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Empathy and resilience in medical students

Over an eight-week pilot programme, medical students were taught the fundamental principles of good visual composition and abstract photography. At the end of the programme, they were invited to produce an artwork to represent their personal response to a patient consultation.

It is essential that medical students complement their outstanding academic skills with the ability to demonstrate empathy and develop resilience. The ability to reflect on their clinical experiences can be the key to becoming a more empathic doctor, able to withstand the emotional and physical stress of clinical practice. This pilot programme sought to explore how creating visual art could help students to build resilience and develop greater empathy. 

empathyandresilience_300x200pxThe project supported students in analysing their feelings during patient consultations and encouraged them to consider what they could learn from those experiences. The project emphasised the importance of achieving a balance between becoming too involved and switching off emotionally, and also helped students develop strategies to avoid burnout. The programme explored setting appropriate boundaries, finding time for reflection, and achieving a healthy life-work balance.

Students were asked to explore how they themselves felt and how they thought their patients felt during a consultation. 

To develop awareness of their own emotions, they were also asked to take photographs that reflected their mood each week. The students spent time discussing the emotional impact of their photos and reflecting on the patient interaction that was to form the basis of their creative work. Their final artworks comprised of a photomontage, with layers of images reflecting the contrasting and diverse emotions they had experienced through their clinical practice, and a narrative about the patient interaction their artwork depicted.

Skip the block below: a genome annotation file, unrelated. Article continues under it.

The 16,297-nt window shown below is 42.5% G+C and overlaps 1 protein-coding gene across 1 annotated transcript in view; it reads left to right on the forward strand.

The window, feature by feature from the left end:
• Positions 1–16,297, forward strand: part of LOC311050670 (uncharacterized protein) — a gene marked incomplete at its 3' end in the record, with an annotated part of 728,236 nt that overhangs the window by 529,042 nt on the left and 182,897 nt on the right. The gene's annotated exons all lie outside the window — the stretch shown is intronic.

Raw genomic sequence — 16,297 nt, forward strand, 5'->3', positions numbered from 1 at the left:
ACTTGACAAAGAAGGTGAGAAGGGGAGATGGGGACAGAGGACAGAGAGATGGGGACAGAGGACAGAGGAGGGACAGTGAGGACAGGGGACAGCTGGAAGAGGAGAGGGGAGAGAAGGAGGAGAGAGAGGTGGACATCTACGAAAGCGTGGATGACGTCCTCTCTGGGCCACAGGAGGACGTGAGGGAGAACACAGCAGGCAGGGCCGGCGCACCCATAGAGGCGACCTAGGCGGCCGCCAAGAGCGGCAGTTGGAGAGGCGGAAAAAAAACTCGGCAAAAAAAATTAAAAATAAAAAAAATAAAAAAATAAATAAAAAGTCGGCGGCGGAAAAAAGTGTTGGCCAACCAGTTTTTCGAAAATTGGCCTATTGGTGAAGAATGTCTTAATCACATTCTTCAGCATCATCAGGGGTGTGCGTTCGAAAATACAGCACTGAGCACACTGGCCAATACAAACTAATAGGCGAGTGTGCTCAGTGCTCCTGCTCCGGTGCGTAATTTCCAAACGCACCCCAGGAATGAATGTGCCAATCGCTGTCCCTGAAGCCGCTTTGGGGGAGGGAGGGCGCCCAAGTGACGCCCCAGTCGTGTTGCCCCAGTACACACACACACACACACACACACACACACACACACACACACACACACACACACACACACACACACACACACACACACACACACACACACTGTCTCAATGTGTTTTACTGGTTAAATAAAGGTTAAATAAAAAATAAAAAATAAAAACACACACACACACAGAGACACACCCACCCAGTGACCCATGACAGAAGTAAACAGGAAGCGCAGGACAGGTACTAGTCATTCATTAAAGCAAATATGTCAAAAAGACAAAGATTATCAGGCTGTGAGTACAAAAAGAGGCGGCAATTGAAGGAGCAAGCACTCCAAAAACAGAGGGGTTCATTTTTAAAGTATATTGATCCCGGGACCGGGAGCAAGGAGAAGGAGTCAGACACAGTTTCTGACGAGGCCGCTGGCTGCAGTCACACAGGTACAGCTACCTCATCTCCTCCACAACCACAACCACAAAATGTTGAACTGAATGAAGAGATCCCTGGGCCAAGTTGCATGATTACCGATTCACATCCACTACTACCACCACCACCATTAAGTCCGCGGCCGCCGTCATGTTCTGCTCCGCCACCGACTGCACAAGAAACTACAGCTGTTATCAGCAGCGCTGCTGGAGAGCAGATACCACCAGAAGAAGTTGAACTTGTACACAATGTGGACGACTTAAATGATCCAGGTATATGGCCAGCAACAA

Students noted that the visual and creative element of the sessions helped them to represent their thoughts and allow more ‘raw’ forms of feeling to emerge. 
The small group size allowed students a safe space to reflect honestly on how they felt when involved in a patient encounter which they hadn’t deemed significant. 
Upon reflection, students said that they believed it was good for their mental health, and appreciated that the programme offered a much more flexible and supportive space to work together rather than in competition.  
The project team concluded that a programme of this nature could fill a vital gap in the curriculum with respect to building resilient and empathic doctors.


Student feedback


I think it’s made me cringe made me notice when people say ‘go and look at bed six, they’ve got a really good hernia.


We don’t [usually] get to chat about how things make us feel, we just have to get on with it.


Project team

Co-designed and delivered by Critical Care Consultant and Honorary Senior Lecturer at King’s Dr Stephanie Strachan, undergraduate medical student Katharine Stambollouian and artist Emma Barnard.

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